There were also discarded lumber scraps that numbered too high to count. It was as if for a brief moment this was the place to go in order to bury your waste into a concrete hill. There were still trees of sycamore, evergreen, and cottonwood, but the bases or their trunks were completely encased in the craggy pebble spotted gray and dried sludge. This is where the four teenagers ascended to find and acre of wood in front of them. Past that is where they finally reached the construction site.
"I was in two places at the same time, once." The man said. "This body" he pointed to his chest, "and this brain" then to his left temple, "at the exact same time.'
"My buddy, Max, doesn't believe me. He always argues with me when I bring it up. He always says that it is totally impossible for anybody to be in two places, physically, at the same time. But it happened and I'll never say that it didn't. Hell, a couple of days ago, we got so heated about it that we started throwing punches. That's how I got this shiner." He pointed to his right eye, which had a faded mauve circle around it that transitioned into a jaundice yellow aura on his face.
"I know it sounds insane, but it happened. I was alone in both places, except for these kids who were off in the distance, but I'm fairly positive they didn't see me, so you're just going to have to trust me." The man took a pack cigarettes out of his pocket. "Do you mind if I smoke?" He asked.
"Can it possibly wait just a little bit longer?"
"What do you mean by it? Is it me? Is that what you are saying?"
"I want to hear what you have to say, but if you could not smoke I would really appreciate that."
"You don't want me to smoke -I get that- but am I allowed to smoke?" He asked, leaning into the wooden desk he was facing.
He put the cigarette into his mouth and lit it with a gold plated Zippo with a buffalo etched into the broad end of its reflective surface.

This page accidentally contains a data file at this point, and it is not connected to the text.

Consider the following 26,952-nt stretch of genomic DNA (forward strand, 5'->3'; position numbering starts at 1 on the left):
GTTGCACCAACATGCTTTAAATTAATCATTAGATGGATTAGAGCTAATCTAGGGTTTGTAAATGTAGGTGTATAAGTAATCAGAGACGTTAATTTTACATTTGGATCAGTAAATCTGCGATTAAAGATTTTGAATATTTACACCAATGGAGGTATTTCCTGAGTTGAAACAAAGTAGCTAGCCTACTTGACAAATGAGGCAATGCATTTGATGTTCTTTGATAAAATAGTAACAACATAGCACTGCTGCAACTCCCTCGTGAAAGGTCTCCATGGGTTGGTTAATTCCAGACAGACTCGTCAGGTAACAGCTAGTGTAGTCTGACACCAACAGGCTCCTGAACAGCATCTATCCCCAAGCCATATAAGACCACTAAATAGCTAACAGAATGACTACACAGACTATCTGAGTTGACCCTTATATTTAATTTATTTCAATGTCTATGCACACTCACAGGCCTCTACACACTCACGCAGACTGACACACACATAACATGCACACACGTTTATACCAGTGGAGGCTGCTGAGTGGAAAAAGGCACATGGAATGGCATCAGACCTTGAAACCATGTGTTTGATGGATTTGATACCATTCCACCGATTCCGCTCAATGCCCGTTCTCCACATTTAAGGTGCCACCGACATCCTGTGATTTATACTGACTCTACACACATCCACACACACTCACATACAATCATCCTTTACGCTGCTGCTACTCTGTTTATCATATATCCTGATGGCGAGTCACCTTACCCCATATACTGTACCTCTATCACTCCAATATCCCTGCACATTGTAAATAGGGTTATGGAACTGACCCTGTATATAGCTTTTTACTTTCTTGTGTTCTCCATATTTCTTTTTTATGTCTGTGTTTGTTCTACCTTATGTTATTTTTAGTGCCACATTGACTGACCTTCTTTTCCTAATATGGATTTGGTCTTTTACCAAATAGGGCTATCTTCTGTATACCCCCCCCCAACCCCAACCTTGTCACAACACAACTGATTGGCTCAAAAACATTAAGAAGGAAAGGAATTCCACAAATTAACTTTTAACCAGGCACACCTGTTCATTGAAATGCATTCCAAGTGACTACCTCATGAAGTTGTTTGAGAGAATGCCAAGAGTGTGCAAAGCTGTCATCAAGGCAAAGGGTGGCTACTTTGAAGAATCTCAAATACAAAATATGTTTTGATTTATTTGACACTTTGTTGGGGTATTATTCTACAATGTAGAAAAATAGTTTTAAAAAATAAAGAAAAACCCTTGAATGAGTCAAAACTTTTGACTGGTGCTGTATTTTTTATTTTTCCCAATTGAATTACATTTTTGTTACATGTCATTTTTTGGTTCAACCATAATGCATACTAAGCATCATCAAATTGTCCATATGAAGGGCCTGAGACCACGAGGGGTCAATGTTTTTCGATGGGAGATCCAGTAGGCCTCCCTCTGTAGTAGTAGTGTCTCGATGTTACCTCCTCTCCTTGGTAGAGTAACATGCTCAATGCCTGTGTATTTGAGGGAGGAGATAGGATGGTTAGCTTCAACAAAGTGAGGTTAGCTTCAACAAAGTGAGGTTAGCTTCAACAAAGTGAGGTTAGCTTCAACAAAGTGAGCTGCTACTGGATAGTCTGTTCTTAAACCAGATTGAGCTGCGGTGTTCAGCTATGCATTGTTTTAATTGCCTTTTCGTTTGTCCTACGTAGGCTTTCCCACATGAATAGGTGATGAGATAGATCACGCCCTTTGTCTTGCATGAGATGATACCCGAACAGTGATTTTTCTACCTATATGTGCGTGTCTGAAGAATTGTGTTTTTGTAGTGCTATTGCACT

"I guess those are better than Father Daniels cigars." The priest said quietly, reaching into the leather satchel next to him on the wood floor. He gracefully brought out a small black tape recorder.
"What is that for?" The man asked suspiciously.
"I want to hear you out. The church would like to hear what you have to say about your supposed miracle."
"I never said it was a miracle. It was certainly out of the ordinary, but I never once said it was a miracle." The man muttered quietly, then took a drag of his cigarette and shrank into the back of his chair.
The priest stared at the man patiently for a moment. The man would not make eye contact with him. "Okay." The priest said. "The church has filed this as a possible miracle. That is why we are here, together. I want to hear what you have to say and the worst thing that could possibly happen is nothing at all." The young priest was dressed in the starched black and white suit of a man of God. His hair was dark brown and perfectly pomaded; set in its glacial place. He leaned forward, cross legged, towards the man slouching in front of him.
The man took another drag of his cigarette and looked at what the priest was wearing.
"Would you like something to drink?" The priest asked. "We have a kitchen just pass the rectory, downstairs."
"You guys have a water tank down there, like a Culligan?" The man inanely asked.
"Heavens no. We just drink from the faucet." The priest smirked. "We have a lot of drinks, though. Perhaps some juice or tea."
The man put his cigarette out in the small, but ornate copper ashtray in the back right corner of the desk. "I feel strange asking this, but do you have something a little bit stronger?"
The priest's face went flat. "It is the middle of the day." He stated and was met with a moment of silence. "I'll put on some coffee."
"Okay." The man said quietly, failing to hide the sound of disappointment in his voice.
There was a bottle of scotch on the top left shelf of the kitchen. It was Sunday, and everyone else in the church was in service. The lodgings were all but empty.
"Thank you." The man stated with reserved appreciation.
The priest, who rarely drinks -unlike Father Daniels, who is just as comfortable sitting on a bar stool as he is standing in front of a pulpit- found himself grabbing two glass tumblers from the kitchen cabinet. He was not a man that could not appreciate a good scotch. He poured the two drinks neat, in hopes that the sweet sting of the liquid would vie on the side of moderation.
The man took a sip of the drink, and let the intoxicating feeling settle over his body. And then he began to speak. "I always forget that the weather never ends. I have it instilled in my mind that with everything in life, there is -no matter how tragic or sublime- a beginning, middle, and end to everything. But that is not true of the weather. It adapts and changes. It fluctuates and flows. You can broadly define its cycles, but those cycles shift as well, like a brain wave not operating on the same visceral level my mind, or anyone's mind is synced up to, because of our memories or predictions. It was cold and windy on that March day and everything around me that entire day was gray, green, and black." He took another drink.